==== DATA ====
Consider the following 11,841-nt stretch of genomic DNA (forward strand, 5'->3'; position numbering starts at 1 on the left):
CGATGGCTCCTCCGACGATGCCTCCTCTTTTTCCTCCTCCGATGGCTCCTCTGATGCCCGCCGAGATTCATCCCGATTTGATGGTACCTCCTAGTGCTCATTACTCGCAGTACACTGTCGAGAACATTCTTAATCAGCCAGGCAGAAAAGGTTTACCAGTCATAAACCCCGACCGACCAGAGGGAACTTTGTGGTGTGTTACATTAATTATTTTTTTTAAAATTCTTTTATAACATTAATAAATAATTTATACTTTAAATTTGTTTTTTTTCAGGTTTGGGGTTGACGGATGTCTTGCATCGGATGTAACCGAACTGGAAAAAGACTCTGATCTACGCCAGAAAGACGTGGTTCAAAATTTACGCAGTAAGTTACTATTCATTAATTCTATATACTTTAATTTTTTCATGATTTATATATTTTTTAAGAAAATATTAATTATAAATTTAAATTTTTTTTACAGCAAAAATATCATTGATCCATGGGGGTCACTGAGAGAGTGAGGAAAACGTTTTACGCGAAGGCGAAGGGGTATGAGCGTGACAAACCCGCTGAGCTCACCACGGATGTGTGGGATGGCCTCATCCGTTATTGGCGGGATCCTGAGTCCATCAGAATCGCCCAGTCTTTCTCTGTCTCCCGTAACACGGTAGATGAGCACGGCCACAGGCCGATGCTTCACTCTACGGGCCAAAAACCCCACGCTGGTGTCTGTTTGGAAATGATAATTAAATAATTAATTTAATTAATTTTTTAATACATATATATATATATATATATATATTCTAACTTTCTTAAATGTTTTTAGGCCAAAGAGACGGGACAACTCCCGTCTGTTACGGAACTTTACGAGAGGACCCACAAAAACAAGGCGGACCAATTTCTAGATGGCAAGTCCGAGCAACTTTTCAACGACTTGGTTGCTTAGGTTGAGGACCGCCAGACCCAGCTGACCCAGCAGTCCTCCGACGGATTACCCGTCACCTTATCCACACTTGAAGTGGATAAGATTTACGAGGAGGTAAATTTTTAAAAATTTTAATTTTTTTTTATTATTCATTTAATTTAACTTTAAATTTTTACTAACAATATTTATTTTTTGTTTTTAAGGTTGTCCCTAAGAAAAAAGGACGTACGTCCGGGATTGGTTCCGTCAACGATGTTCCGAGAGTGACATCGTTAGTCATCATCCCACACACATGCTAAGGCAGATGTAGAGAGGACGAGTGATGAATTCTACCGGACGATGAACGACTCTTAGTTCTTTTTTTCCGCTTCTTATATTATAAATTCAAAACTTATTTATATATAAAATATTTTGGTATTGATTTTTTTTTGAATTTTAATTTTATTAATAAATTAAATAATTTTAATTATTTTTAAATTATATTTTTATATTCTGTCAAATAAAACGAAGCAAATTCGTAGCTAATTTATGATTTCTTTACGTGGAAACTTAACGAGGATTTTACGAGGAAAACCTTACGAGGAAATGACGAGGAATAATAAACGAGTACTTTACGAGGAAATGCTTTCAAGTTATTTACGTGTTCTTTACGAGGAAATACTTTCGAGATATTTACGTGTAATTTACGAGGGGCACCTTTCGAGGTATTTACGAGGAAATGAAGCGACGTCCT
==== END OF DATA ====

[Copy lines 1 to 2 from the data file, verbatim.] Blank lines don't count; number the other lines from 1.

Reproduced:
Consider the following 11,841-nt stretch of genomic DNA (forward strand, 5'->3'; position numbering starts at 1 on the left):
CGATGGCTCCTCCGACGATGCCTCCTCTTTTTCCTCCTCCGATGGCTCCTCTGATGCCCGCCGAGATTCATCCCGATTTGATGGTACCTCCTAGTGCTCATTACTCGCAGTACACTGTCGAGAACATTCTTAATCAGCCAGGCAGAAAAGGTTTACCAGTCATAAACCCCGACCGACCAGAGGGAACTTTGTGGTGTGTTACATTAATTATTTTTTTTAAAATTCTTTTATAACATTAATAAATAATTTATACTTTAAATTTGTTTTTTTTCAGGTTTGGGGTTGACGGATGTCTTGCATCGGATGTAACCGAACTGGAAAAAGACTCTGATCTACGCCAGAAAGACGTGGTTCAAAATTTACGCAGTAAGTTACTATTCATTAATTCTATATACTTTAATTTTTTCATGATTTATATATTTTTTAAGAAAATATTAATTATAAATTTAAATTTTTTTTACAGCAAAAATATCATTGATCCATGGGGGTCACTGAGAGAGTGAGGAAAACGTTTTACGCGAAGGCGAAGGGGTATGAGCGTGACAAACCCGCTGAGCTCACCACGGATGTGTGGGATGGCCTCATCCGTTATTGGCGGGATCCTGAGTCCATCAGAATCGCCCAGTCTTTCTCTGTCTCCCGTAACACGGTAGATGAGCACGGCCACAGGCCGATGCTTCACTCTACGGGCCAAAAACCCCACGCTGGTGTCTGTTTGGAAATGATAATTAAATAATTAATTTAATTAATTTTTTAATACATATATATATATATATATATATATTCTAACTTTCTTAAATGTTTTTAGGCCAAAGAGACGGGACAACTCCCGTCTGTTACGGAACTTTACGAGAGGACCCACAAAAACAAGGCGGACCAATTTCTAGATGGCAAGTCCGAGCAACTTTTCAACGACTTGGTTGCTTAGGTTGAGGACCGCCAGACCCAGCTGACCCAGCAGTCCTCCGACGGATTACCCGTCACCTTATCCACACTTGAAGTGGATAAGATTTACGAGGAGGTAAATTTTTAAAAATTTTAATTTTTTTTTATTATTCATTTAATTTAACTTTAAATTTTTACTAACAATATTTATTTTTTGTTTTTAAGGTTGTCCCTAAGAAAAAAGGACGTACGTCCGGGATTGGTTCCGTCAACGATGTTCCGAGAGTGACATCGTTAGTCATCATCCCACACACATGCTAAGGCAGATGTAGAGAGGACGAGTGATGAATTCTACCGGACGATGAACGACTCTTAGTTCTTTTTTTCCGCTTCTTATATTATAAATTCAAAACTTATTTATATATAAAATATTTTGGTATTGATTTTTTTTTGAATTTTAATTTTATTAATAAATTAAATAATTTTAATTATTTTTAAATTATATTTTTATATTCTGTCAAATAAAACGAAGCAAATTCGTAGCTAATTTATGATTTCTTTACGTGGAAACTTAACGAGGATTTTACGAGGAAAACCTTACGAGGAAATGACGAGGAATAATAAACGAGTACTTTACGAGGAAATGCTTTCAAGTTATTTACGTGTTCTTTACGAGGAAATACTTTCGAGATATTTACGTGTAATTTACGAGGGGCACCTTTCGAGGTATTTACGAGGAAATGAAGCGACGTCCT